Snapper is 15 going on 20. She's a sophomore this year, and is pretty much rocking at life in general. She has outgrown all the issues that used to trouble us when she was younger. She's a beautiful, confident young woman. She's mature, sweet, thoughtful, compassionate, responsible, and full of fun. Snapper loves the Lord passionately and is serious about using her gifts to honor Him. She leads a weekly Bible study at school, and she is encouraged to see the growth in the other girls who are participating. She also sings on the youth worship team at church. Snapper is having a great school year! She's taking World History, Honors English 10, Algebra 2/Trig, Honors Chemistry, Spanish 2, Chamber Choir (advanced choir), and AP Jazz Choir (a zero period class). She's also in theatre after school. She's currently halfway through a great run of "A Midsummer Night's Dream," in which she is playing Hippolyta. She's looking forward to the spring musical, mainly because she is pretty much guaranteed a major part. See, Snapper has been gifted with an INCREDIBLE voice. She's the first chair first soprano, and she just found out she was chosen for All-State Choir! She's humble about her gifts, though, and hasn't let it go to her head at all. Snapper has always struggled to find friends who are willing to accept her out-of-the-box personality. In fact, friends have been few and far between for her. She went all through middle school without having a single real friend. Not the case anymore! The sophomore class at our church is a really unique, amazing group of kids. Snapper fits like a glove! I've never met such an awesome group of high schoolers. They have so much fun together, whatever they do, and they encourage each other. After so many difficult years for Snapper (no friends, the upheaval in our family, and major anxiety and PTSD), it is such a joy to see her thriving. She also has a  precious young man in her life whom we currently refer to as her "Bestie." Yes, Bestie is her best friend. But there's a tender sweetness toward each other that I believe will blossom as they both gain a few more years. For now, we're encouraging and supporting their friendship within the protection of his family and ours, and their group of wonderful friends. They are 100% on board with us, and are doing a great job of honoring each other and the moms and dads. Since I don't have a great recent photo of her, I'll give you one of the two of them last week. His jazz band competed at the jazz festival, and her jazz choir competed, too. After it was done, his mom (who is my best friend) and I took them out for ice cream to celebrate.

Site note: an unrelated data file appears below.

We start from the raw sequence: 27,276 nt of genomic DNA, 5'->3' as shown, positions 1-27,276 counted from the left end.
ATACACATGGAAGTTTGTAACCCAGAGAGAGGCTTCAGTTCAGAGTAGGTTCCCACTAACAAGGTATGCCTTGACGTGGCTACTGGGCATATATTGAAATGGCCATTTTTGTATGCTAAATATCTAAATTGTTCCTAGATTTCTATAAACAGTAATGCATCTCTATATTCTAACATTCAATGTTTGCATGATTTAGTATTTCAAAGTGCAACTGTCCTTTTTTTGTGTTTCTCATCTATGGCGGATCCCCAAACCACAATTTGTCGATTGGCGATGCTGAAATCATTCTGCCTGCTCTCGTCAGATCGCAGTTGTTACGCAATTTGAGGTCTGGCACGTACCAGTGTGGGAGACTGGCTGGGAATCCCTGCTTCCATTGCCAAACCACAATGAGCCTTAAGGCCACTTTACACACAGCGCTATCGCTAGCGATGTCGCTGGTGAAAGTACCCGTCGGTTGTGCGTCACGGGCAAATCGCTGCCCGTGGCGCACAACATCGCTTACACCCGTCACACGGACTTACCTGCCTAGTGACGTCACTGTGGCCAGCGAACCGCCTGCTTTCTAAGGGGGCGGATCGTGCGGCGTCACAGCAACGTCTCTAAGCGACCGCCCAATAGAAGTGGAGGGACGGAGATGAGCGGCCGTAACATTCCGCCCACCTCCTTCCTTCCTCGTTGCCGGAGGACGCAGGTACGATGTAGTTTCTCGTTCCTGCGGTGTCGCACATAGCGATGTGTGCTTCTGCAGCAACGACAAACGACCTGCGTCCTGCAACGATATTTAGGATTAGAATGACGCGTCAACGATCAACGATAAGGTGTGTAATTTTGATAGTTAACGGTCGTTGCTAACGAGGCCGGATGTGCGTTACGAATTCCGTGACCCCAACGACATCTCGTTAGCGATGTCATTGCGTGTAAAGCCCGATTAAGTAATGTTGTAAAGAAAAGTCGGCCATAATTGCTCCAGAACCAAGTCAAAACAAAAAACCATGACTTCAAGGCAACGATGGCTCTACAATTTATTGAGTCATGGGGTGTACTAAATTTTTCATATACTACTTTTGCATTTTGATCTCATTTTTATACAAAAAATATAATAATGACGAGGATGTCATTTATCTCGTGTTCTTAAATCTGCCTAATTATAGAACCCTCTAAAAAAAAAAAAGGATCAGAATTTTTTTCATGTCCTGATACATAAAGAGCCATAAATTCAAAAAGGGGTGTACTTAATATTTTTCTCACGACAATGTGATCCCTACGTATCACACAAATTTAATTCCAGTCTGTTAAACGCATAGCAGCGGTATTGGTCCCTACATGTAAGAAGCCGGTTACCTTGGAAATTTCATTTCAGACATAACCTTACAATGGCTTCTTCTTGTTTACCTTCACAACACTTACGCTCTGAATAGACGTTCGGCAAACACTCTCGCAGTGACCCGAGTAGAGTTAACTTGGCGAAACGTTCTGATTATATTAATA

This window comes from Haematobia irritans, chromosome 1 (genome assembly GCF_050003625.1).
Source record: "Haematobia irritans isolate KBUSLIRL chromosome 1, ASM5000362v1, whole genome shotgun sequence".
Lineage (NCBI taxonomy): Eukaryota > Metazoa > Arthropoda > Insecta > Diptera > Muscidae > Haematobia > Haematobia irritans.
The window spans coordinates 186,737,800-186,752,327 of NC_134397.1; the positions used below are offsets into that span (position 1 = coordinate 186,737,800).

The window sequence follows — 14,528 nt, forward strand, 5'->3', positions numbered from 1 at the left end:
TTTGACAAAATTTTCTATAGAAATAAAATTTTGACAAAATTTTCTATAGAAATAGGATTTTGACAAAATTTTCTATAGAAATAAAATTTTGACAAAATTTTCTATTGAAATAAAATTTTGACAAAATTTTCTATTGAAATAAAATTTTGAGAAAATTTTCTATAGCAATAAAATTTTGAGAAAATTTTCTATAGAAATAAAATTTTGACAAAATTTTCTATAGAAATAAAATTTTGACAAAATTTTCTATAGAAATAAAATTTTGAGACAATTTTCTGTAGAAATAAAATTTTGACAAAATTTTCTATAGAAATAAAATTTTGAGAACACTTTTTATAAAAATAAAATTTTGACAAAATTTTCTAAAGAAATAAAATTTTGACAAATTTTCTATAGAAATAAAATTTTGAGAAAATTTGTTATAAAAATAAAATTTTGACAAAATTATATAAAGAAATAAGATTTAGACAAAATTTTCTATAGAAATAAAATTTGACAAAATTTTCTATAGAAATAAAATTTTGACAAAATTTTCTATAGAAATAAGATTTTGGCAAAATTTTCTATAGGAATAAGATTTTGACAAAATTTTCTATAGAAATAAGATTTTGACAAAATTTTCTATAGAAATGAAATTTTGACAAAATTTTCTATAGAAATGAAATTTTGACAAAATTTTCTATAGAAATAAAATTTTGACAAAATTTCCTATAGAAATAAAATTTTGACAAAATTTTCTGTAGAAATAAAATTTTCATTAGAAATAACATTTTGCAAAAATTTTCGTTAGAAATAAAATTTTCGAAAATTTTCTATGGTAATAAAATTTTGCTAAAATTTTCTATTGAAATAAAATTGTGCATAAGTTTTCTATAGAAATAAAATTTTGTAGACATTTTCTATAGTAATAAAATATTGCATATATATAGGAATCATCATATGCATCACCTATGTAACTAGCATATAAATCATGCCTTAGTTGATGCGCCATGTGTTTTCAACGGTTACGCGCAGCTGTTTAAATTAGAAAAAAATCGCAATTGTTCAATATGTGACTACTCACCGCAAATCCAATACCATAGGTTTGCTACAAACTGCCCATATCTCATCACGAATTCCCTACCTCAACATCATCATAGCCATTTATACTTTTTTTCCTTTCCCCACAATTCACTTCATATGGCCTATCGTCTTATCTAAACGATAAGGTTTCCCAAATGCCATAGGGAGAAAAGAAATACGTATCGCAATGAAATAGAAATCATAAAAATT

As for me, I'm blessed. Despite all the complications of PTSD and some other still undiagnosed health concerns, I'm doing better than I have in years. I've lost much of the stress weight I gained during Sunny's really awful years. I love homeschooling Pepper and spending my days with Sweet Pea. I have the two best friends in the entire world. Our church is strong, supportive, and safe, and I'm growing leaps and bounds in my faith, and in my understanding of God's Word. My life is back to being manageable again. I have enough time and energy to maintain my home, care for my husband and kids, spend plenty of time with my friends, and pursue the things I love to do. My knee surgery in January 100% solved my pain and mobility issues, and I can walk and run without pain for the first time in 10 years. My relationship is super healthy with all my kids but Bubbles (and I know that will heal as we work through the junk she's going through right now). And there has been a drawing back together for Matt and me as we're able to breathe and have time for each other again.